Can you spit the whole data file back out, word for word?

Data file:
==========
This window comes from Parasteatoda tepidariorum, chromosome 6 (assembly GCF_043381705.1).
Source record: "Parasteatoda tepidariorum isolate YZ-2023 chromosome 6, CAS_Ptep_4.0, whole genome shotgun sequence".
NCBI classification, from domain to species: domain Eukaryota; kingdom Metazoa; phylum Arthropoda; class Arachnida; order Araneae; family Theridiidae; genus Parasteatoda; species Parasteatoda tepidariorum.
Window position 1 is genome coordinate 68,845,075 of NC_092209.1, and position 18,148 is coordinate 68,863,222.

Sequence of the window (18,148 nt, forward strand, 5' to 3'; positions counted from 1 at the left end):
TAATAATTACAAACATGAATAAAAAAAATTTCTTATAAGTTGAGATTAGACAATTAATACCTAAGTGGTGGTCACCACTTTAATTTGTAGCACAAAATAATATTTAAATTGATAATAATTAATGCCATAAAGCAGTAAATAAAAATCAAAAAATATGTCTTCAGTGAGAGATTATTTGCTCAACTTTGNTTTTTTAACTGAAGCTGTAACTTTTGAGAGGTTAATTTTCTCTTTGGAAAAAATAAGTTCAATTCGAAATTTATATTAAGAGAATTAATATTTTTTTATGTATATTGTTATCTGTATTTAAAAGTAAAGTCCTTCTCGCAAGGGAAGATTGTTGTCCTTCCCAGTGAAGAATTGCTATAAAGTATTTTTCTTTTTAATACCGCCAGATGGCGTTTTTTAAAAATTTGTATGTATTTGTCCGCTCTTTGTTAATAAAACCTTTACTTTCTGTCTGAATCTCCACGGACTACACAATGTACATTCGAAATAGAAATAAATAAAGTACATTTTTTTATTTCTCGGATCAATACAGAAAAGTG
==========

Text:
This window comes from Parasteatoda tepidariorum, chromosome 6 (assembly GCF_043381705.1).
Source record: "Parasteatoda tepidariorum isolate YZ-2023 chromosome 6, CAS_Ptep_4.0, whole genome shotgun sequence".
NCBI classification, from domain to species: domain Eukaryota; kingdom Metazoa; phylum Arthropoda; class Arachnida; order Araneae; family Theridiidae; genus Parasteatoda; species Parasteatoda tepidariorum.
Window position 1 is genome coordinate 68,845,075 of NC_092209.1, and position 18,148 is coordinate 68,863,222.

Sequence of the window (18,148 nt, forward strand, 5' to 3'; positions counted from 1 at the left end):
TAATAATTACAAACATGAATAAAAAAAATTTCTTATAAGTTGAGATTAGACAATTAATACCTAAGTGGTGGTCACCACTTTAATTTGTAGCACAAAATAATATTTAAATTGATAATAATTAATGCCATAAAGCAGTAAATAAAAATCAAAAAATATGTCTTCAGTGAGAGATTATTTGCTCAACTTTGNTTTTTTAACTGAAGCTGTAACTTTTGAGAGGTTAATTTTCTCTTTGGAAAAAATAAGTTCAATTCGAAATTTATATTAAGAGAATTAATATTTTTTTATGTATATTGTTATCTGTATTTAAAAGTAAAGTCCTTCTCGCAAGGGAAGATTGTTGTCCTTCCCAGTGAAGAATTGCTATAAAGTATTTTTCTTTTTAATACCGCCAGATGGCGTTTTTTAAAAATTTGTATGTATTTGTCCGCTCTTTGTTAATAAAACCTTTACTTTCTGTCTGAATCTCCACGGACTACACAATGTACATTCGAAATAGAAATAAATAAAGTACATTTTTTTATTTCTCGGATCAATACAGAAAAGTG